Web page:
How can we help to cut down on e-waste?

While it is still early to see regulation support on e-waste, investors can allocate their capital to companies that are recycling precious metal in a sustainable way. While a majority of these companies are still in the private space, some are already investable for listed equity investors. Examples of companies in this area include Li-Cycle, a Canadian company dedicated to recovering materials from lithium-ion batteries and reintroducing them into the supply chain. Preserving this one component of e-waste alone can have a significant impact upon the environment. It is estimated that the total number of global electric vehicles (EVs) will reach 600 million units by 2040 and c. 10 million EVs on the road today should reach their end-of-life stage by 2040.8 This means that a more efficient and sustainable process to recover “waste” generated by batteries is urgently needed. Li-Cycle has developed a highly efficient battery recovery process, able to recover up to 95% of all constituent materials, without producing any landfill waste. The company sells these critical raw materials to stakeholders in the battery supply chain including lithium, cobalt and nickel. As more automotive companies seek to manufacture electronic or hybrid vehicles, Li-Cycle is well placed to benefit from its battery recycling operation against a backdrop of increased demand and ongoing supply chain disruption.9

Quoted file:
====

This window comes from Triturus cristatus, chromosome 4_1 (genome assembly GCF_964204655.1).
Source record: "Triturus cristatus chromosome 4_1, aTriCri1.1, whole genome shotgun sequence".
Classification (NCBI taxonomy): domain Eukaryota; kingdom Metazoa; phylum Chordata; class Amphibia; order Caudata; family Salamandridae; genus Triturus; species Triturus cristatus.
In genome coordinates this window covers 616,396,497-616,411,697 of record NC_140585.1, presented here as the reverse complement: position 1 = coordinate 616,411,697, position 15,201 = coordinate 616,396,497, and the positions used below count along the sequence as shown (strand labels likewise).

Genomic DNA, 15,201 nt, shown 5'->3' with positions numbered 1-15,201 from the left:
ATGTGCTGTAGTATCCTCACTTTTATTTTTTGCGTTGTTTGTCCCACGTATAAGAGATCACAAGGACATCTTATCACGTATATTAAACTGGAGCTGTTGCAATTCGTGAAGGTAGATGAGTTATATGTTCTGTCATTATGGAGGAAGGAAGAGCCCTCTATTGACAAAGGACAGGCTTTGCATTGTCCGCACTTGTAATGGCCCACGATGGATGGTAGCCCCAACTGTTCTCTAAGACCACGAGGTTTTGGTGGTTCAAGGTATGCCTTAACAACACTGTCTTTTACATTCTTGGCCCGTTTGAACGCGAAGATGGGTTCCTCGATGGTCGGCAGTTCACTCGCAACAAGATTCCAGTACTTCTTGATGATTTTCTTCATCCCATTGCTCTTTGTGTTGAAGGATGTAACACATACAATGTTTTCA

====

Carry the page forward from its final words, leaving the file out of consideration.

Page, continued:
As Rich Kenney, the Sustainability and Research Director of Techbuyer, says: “It starts with an understanding of the cost of decisions you make, whether that’s consumption or data. But small decisions on an individual level can have a macro-effect for our entire planet.”

For more information on International E-Waste Day, visit https://weee-forum.org/iewd-about/

Companies shown are for illustrative purposes only as of 11/10/2022. It does not constitute investment research or financial analysis relating to transactions in financial instruments, nor does it constitute an offer to buy or sell any investments, products or services, and should not be considered as solicitation or investment, legal or tax advice, a recommendation for an investment strategy or a personalised recommendation to buy or sell securities.